Donald Duncan was an excellent businessman. He developed advertising campaigns and had demonstrators working for him in the U.S., as well as Western Europe. “Duncan Yo-Yo Professionals” traveled throughout the United States teaching and demonstrating yo-yo tricks and conducting contests in an effort to promote sales. Competition grew as other companies began to see the toy’s potential. In 1932, in an effort to protect his interest, Duncan filed for and was assigned a trademark for the word “yo-yo.” Not able to use the term “yo-yo,” competitors were forced to use terms like “come-back”, “return”, “returning top”, “whirl-a-gig”, and “twirler” for their versions of the toy.

In 1946, the Duncan Company moved to Luck, Wisconsin, which quickly became known as the “Yo-Yo Capital of the World” producing 3,600 yo-yos per hour. They produced the original maple wooden yo-yos using 1,000,000 board feet per year. In 1960, plastic yo-yos that we still see today began to be manufactured. Sales grew and grew. By 1962, the Duncan Company alone sold a record 45 million yo-yos in a country with only 40 million kids, and still could not keep up with the demand. High television advertising expenses and excessive expenses in overtime wages and materials to keep up with the demand hurt profits. There was also the continual legal expense in trying to hold onto the trademarked word “yo-yo.” Competitors fought hard to use it in describing their products. Finally, in 1965, the Federal Court of Appeals ruled that Duncan’s trademark for the word “yo-yo” was no good. The term yo-yo had become so widespread that it was now a permanent part of the language and it no longer only described the toy. It, in fact, WAS the toy.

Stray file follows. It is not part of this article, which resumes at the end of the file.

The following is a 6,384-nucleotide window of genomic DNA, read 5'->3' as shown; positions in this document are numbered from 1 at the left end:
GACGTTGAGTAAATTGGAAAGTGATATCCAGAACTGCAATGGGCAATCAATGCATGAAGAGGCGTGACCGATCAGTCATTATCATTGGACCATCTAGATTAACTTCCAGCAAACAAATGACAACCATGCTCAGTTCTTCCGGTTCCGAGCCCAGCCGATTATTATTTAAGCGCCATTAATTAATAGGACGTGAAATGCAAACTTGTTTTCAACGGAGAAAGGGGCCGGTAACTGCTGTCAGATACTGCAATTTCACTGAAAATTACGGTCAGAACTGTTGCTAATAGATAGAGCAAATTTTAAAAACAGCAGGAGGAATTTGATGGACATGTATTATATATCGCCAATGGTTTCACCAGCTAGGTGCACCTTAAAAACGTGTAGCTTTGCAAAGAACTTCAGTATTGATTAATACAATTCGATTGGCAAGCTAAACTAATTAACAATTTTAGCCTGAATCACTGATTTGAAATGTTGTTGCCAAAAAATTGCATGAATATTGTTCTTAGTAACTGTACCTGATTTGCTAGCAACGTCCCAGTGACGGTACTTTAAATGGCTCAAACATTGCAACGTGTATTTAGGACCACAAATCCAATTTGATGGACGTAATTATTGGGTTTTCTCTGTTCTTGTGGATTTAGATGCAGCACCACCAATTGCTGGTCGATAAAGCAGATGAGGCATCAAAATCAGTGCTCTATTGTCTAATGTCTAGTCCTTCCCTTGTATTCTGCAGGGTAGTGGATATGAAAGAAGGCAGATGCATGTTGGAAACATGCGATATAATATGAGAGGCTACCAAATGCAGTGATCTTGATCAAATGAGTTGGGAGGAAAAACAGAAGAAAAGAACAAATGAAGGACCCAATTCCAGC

Tragically, in November of 1965, the Duncan Company could hold on no longer and was forced into bankruptcy. Although pieces of equipment were auctioned off to various buyers, Flambeau Plastics Company purchased the most valuable asset, the “Duncan” name and the goodwill that came along with it. It is the Flambeau Plastics Company that manufactures and sells the eleven different models of Duncan yo-yos today. June 6 has been deemed National Yo-Yo Day in honor of Donald Duncan Sr.’s birthday and the phenomenal influence he had in the world of yo.